Asia has become a hotbed of cryptocurrency startups and investments. Until recently, in fact, the total lack of government intervention and regulation has made the region an open playing field for startups issuing their own tokens as investment opportunities.
But along with that hype have now come a wealth of issues, not least of which include fraud and government intervention across the entire sector. For investors who are not seasoned and well-informed, these two issues present substantial challenges.
In general, the money going into cryptocurrency investment in Asia is ahead of the West. Until the crackdown, Chinese investments alone were as much as 80% of all global trades. Now, Japan and South Korea are the hotspots, with trades making up about 50% of the global market.
In the lesser developed countries of Asia, investor awareness lags behind. As governments in these countries move to establish policies and regulations regarding the crypto markets, they would also do well to launch programs that promote education for their citizenry.
Clearly, given the number of investors taken in by scams and frauds, there is a lot of room for investor education in the realm of cryptocurrencies. That education involves two facets:
- Understanding that the cryptocurrency market is highly speculative and risky, and that any promises of guaranteed returns are fraudulent.
- Understanding the government regulations surrounding cryptos both as legal tender and as investment opportunities.
Hong Kong, for instance, has opted not to ban cryptocurrencies. Instead, they are acting to educate the public on the risks through a campaign via the Investor’s Education Center. At the end of past year, Thailand was also starting an educational initiative.
The Depth of Knowledge Among Individual Investors is Also Concerning
One area of concern is the lack of true knowledge among individual investors. While 88% of those surveyed in Japan indicated an awareness of cryptocurrency, that understanding doesn’t appear to go very deep – 82.9% have never purchased it and 56.2% had heard of it, but didn’t know exactly what it was.
In India, stakeholders from various businesses were surveyed. This study showed 97% awareness. In spite of this, none of those surveyed had ever used cryptocurrency in their own businesses.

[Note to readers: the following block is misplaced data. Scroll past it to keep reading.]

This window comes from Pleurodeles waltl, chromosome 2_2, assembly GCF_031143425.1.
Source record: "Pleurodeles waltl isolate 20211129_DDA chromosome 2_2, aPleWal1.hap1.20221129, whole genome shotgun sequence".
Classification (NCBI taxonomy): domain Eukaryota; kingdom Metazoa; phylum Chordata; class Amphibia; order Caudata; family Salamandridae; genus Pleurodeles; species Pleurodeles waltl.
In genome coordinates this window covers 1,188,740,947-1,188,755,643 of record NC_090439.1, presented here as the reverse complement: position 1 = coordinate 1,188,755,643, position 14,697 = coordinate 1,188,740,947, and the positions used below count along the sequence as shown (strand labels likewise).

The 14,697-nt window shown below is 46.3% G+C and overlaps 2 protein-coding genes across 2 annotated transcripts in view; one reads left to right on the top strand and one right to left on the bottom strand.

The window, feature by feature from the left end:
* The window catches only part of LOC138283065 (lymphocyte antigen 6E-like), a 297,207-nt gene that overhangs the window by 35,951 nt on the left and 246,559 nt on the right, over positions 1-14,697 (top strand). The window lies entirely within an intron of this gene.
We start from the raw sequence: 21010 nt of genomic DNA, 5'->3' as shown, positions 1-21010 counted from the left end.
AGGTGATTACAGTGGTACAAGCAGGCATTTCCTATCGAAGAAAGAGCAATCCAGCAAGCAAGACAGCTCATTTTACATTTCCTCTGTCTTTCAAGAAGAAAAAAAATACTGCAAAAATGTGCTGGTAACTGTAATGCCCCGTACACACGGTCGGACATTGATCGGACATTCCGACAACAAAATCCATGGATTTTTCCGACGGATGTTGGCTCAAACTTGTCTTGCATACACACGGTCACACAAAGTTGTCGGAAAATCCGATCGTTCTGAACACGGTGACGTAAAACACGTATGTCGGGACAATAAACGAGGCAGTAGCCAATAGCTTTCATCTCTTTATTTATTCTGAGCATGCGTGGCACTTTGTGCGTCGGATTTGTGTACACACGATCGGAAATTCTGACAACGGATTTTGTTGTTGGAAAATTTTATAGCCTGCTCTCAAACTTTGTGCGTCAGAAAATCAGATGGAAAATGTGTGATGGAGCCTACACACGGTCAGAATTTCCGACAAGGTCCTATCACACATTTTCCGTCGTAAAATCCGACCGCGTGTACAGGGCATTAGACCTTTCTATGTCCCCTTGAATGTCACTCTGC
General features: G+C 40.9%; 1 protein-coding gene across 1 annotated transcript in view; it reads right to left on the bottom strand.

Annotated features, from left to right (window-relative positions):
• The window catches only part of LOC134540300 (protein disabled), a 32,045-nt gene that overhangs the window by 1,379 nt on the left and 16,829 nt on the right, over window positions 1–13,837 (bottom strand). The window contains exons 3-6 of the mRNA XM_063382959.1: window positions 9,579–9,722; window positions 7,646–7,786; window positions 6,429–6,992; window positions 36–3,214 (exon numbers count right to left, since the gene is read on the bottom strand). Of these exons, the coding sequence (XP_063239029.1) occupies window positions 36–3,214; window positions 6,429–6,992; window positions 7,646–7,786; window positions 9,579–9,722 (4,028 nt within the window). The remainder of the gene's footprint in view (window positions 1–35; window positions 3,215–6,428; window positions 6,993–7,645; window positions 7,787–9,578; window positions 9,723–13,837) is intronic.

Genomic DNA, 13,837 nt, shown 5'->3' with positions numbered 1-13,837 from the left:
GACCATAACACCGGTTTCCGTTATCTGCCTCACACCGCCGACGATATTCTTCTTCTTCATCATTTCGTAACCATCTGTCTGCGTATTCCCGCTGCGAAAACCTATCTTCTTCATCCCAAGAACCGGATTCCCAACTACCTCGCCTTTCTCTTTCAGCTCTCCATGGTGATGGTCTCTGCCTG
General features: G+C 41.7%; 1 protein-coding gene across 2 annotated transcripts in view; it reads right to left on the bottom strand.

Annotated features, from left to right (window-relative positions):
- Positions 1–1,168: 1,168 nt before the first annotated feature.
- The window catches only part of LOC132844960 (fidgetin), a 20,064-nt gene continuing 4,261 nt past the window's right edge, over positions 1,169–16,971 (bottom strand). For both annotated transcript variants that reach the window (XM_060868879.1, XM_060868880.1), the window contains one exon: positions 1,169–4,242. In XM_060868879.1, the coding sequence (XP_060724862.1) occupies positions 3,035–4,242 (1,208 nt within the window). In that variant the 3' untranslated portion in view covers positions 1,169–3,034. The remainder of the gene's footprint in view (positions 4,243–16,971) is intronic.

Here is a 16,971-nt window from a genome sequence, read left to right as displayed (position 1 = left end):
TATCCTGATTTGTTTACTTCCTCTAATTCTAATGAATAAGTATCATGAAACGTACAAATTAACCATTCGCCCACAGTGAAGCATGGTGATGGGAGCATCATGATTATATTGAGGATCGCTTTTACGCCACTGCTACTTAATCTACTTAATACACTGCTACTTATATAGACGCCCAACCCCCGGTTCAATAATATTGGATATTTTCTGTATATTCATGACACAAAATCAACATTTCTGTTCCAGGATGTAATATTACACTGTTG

This lack of deep understanding of how blockchain technology works and what exactly cryptocurrency is has the potential to lead to a number of serious problems.
Crypto-Fraud and Hacking
Cryptocurrencies represent fertile ground for fraudsters, and the financial literacy of the average investor, especially in economies that are still developing, is not keeping pace with their growth.
Crypto startups are promising investors guaranteed returns for their investments, and this is obviously bogus. Like any other form of investing, putting money into Bitcoin and other cryptocurrencies involves taking risk, and those choosing to invest should become as educated as possible. Because government regulation has also not kept pace with the cryptocurrency boom, fraudsters can close up shop and quietly slip away with investors’ money. Investors have little choice other than to file complaints with their governments.
Virtually every country in Asia has individual investors who have filed complaints about being scammed through crypto investments. For example, the Thai government is trying to track down a bitcoin investment scam that targeted Buddhist monks, apparently recruiting 800 investors before it was discovered.
Even more legitimate platforms have been subject to hacking. Japan’s Coincheck recently lost $530 million through a hack, although investors have been promised a reimbursement.
The crackdown on crypto trading is real, and governments are faced with a real dilemma – how to regulate cryptocurrency exchanges without discouraging legitimate business opportunities for entrepreneurs and traders. Here are a few government responses just within the past year:
Vietnamese officials are beginning to formulate a legal framework for cryptocurrency operations within its country. In the meantime, the State Bank of Vietnam has decreed that Bitcoin and other cryptos are not a legal method of payment. When this decree may be eased will depend upon how long it takes for government officials and regulators to put policies into place.
South Korea and China have issued bans on ICO’s. and in South Korea, Bitcoin traders must identify themselves to authorities or face fines and prosecution. Indonesia has followed in the steps of Vietnam, decreeing that Bitcoin is not a legal method of payment.
In Hong Kong, Singapore and Japan, cryptos have a better environment but will be regulated as any other security – something that may give greater comfort to investors.
But the result of all of this government intervention has left many startups and other businesses who have incorporated cryptocurrency investments into their financing in a bit of a “legal limbo” that hampers their growth. Clearly, before cryptocurrency investment and trading will go mainstream the regulating bodies and the businesses will need to work out some mutually acceptable operational guidelines that would protect both individual and institutional investors.
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